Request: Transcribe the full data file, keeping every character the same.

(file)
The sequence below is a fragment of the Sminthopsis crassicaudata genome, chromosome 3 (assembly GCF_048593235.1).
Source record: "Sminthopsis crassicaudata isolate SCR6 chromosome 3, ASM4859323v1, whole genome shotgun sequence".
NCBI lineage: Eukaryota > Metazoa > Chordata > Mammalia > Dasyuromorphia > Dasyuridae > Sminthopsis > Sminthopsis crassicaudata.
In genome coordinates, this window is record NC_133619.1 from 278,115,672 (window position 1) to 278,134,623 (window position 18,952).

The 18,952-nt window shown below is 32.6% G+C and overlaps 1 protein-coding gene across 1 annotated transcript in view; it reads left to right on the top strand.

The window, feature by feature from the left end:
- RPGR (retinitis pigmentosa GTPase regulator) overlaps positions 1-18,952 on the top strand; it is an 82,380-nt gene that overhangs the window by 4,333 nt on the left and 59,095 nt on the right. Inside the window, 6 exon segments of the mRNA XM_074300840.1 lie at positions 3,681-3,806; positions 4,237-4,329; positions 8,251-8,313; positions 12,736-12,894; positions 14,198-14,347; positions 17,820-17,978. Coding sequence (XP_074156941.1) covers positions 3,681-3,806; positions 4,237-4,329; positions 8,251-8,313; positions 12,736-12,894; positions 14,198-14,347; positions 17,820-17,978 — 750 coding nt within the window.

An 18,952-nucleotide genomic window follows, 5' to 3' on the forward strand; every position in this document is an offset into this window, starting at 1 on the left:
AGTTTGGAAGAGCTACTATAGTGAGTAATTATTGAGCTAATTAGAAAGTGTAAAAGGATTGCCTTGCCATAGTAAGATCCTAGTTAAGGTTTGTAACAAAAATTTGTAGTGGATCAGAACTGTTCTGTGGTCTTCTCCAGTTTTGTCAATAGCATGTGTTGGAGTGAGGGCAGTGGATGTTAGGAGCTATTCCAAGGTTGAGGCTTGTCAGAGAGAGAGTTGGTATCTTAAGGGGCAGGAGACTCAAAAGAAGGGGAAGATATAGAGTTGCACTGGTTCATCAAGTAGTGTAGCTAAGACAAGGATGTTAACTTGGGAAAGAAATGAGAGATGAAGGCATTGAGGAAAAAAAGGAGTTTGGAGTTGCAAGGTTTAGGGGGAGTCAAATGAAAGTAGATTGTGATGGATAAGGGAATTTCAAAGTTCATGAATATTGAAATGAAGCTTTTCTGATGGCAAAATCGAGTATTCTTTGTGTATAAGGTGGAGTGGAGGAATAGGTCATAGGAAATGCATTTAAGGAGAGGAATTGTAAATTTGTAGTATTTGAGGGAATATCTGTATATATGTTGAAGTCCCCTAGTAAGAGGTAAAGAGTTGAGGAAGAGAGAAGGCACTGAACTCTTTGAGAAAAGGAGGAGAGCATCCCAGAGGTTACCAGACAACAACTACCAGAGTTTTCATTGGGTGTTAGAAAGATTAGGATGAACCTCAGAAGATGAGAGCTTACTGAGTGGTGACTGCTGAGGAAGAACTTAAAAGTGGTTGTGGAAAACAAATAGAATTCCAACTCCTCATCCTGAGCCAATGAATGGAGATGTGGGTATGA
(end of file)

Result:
The sequence below is a fragment of the Sminthopsis crassicaudata genome, chromosome 3 (assembly GCF_048593235.1).
Source record: "Sminthopsis crassicaudata isolate SCR6 chromosome 3, ASM4859323v1, whole genome shotgun sequence".
NCBI lineage: Eukaryota > Metazoa > Chordata > Mammalia > Dasyuromorphia > Dasyuridae > Sminthopsis > Sminthopsis crassicaudata.
In genome coordinates, this window is record NC_133619.1 from 278,115,672 (window position 1) to 278,134,623 (window position 18,952).

The 18,952-nt window shown below is 32.6% G+C and overlaps 1 protein-coding gene across 1 annotated transcript in view; it reads left to right on the top strand.

The window, feature by feature from the left end:
- RPGR (retinitis pigmentosa GTPase regulator) overlaps positions 1-18,952 on the top strand; it is an 82,380-nt gene that overhangs the window by 4,333 nt on the left and 59,095 nt on the right. Inside the window, 6 exon segments of the mRNA XM_074300840.1 lie at positions 3,681-3,806; positions 4,237-4,329; positions 8,251-8,313; positions 12,736-12,894; positions 14,198-14,347; positions 17,820-17,978. Coding sequence (XP_074156941.1) covers positions 3,681-3,806; positions 4,237-4,329; positions 8,251-8,313; positions 12,736-12,894; positions 14,198-14,347; positions 17,820-17,978 — 750 coding nt within the window.

An 18,952-nucleotide genomic window follows, 5' to 3' on the forward strand; every position in this document is an offset into this window, starting at 1 on the left:
AGTTTGGAAGAGCTACTATAGTGAGTAATTATTGAGCTAATTAGAAAGTGTAAAAGGATTGCCTTGCCATAGTAAGATCCTAGTTAAGGTTTGTAACAAAAATTTGTAGTGGATCAGAACTGTTCTGTGGTCTTCTCCAGTTTTGTCAATAGCATGTGTTGGAGTGAGGGCAGTGGATGTTAGGAGCTATTCCAAGGTTGAGGCTTGTCAGAGAGAGAGTTGGTATCTTAAGGGGCAGGAGACTCAAAAGAAGGGGAAGATATAGAGTTGCACTGGTTCATCAAGTAGTGTAGCTAAGACAAGGATGTTAACTTGGGAAAGAAATGAGAGATGAAGGCATTGAGGAAAAAAAGGAGTTTGGAGTTGCAAGGTTTAGGGGGAGTCAAATGAAAGTAGATTGTGATGGATAAGGGAATTTCAAAGTTCATGAATATTGAAATGAAGCTTTTCTGATGGCAAAATCGAGTATTCTTTGTGTATAAGGTGGAGTGGAGGAATAGGTCATAGGAAATGCATTTAAGGAGAGGAATTGTAAATTTGTAGTATTTGAGGGAATATCTGTATATATGTTGAAGTCCCCTAGTAAGAGGTAAAGAGTTGAGGAAGAGAGAAGGCACTGAACTCTTTGAGAAAAGGAGGAGAGCATCCCAGAGGTTACCAGACAACAACTACCAGAGTTTTCATTGGGTGTTAGAAAGATTAGGATGAACCTCAGAAGATGAGAGCTTACTGAGTGGTGACTGCTGAGGAAGAACTTAAAAGTGGTTGTGGAAAACAAATAGAATTCCAACTCCTCATCCTGAGCCAATGAATGGAGATGTGGGTATGA